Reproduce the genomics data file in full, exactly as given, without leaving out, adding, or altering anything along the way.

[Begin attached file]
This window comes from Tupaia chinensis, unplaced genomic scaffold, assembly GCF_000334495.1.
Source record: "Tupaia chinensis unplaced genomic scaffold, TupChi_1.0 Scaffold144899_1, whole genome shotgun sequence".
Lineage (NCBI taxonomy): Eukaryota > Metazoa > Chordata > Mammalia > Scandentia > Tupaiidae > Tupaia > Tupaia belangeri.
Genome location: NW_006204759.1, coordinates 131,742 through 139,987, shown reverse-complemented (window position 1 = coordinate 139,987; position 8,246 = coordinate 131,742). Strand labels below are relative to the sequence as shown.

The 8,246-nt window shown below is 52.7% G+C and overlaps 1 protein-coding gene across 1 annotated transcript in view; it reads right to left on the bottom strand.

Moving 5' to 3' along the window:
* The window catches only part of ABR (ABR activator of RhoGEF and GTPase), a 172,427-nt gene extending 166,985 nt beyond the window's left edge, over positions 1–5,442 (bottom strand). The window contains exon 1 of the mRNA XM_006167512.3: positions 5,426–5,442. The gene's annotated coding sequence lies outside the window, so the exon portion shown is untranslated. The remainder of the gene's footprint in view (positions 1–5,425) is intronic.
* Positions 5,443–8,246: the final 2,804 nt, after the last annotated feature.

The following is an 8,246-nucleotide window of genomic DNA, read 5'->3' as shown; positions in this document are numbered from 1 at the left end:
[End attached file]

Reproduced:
This window comes from Tupaia chinensis, unplaced genomic scaffold, assembly GCF_000334495.1.
Source record: "Tupaia chinensis unplaced genomic scaffold, TupChi_1.0 Scaffold144899_1, whole genome shotgun sequence".
Lineage (NCBI taxonomy): Eukaryota > Metazoa > Chordata > Mammalia > Scandentia > Tupaiidae > Tupaia > Tupaia belangeri.
Genome location: NW_006204759.1, coordinates 131,742 through 139,987, shown reverse-complemented (window position 1 = coordinate 139,987; position 8,246 = coordinate 131,742). Strand labels below are relative to the sequence as shown.

The 8,246-nt window shown below is 52.7% G+C and overlaps 1 protein-coding gene across 1 annotated transcript in view; it reads right to left on the bottom strand.

Moving 5' to 3' along the window:
* The window catches only part of ABR (ABR activator of RhoGEF and GTPase), a 172,427-nt gene extending 166,985 nt beyond the window's left edge, over positions 1–5,442 (bottom strand). The window contains exon 1 of the mRNA XM_006167512.3: positions 5,426–5,442. The gene's annotated coding sequence lies outside the window, so the exon portion shown is untranslated. The remainder of the gene's footprint in view (positions 1–5,425) is intronic.
* Positions 5,443–8,246: the final 2,804 nt, after the last annotated feature.

The following is an 8,246-nucleotide window of genomic DNA, read 5'->3' as shown; positions in this document are numbered from 1 at the left end: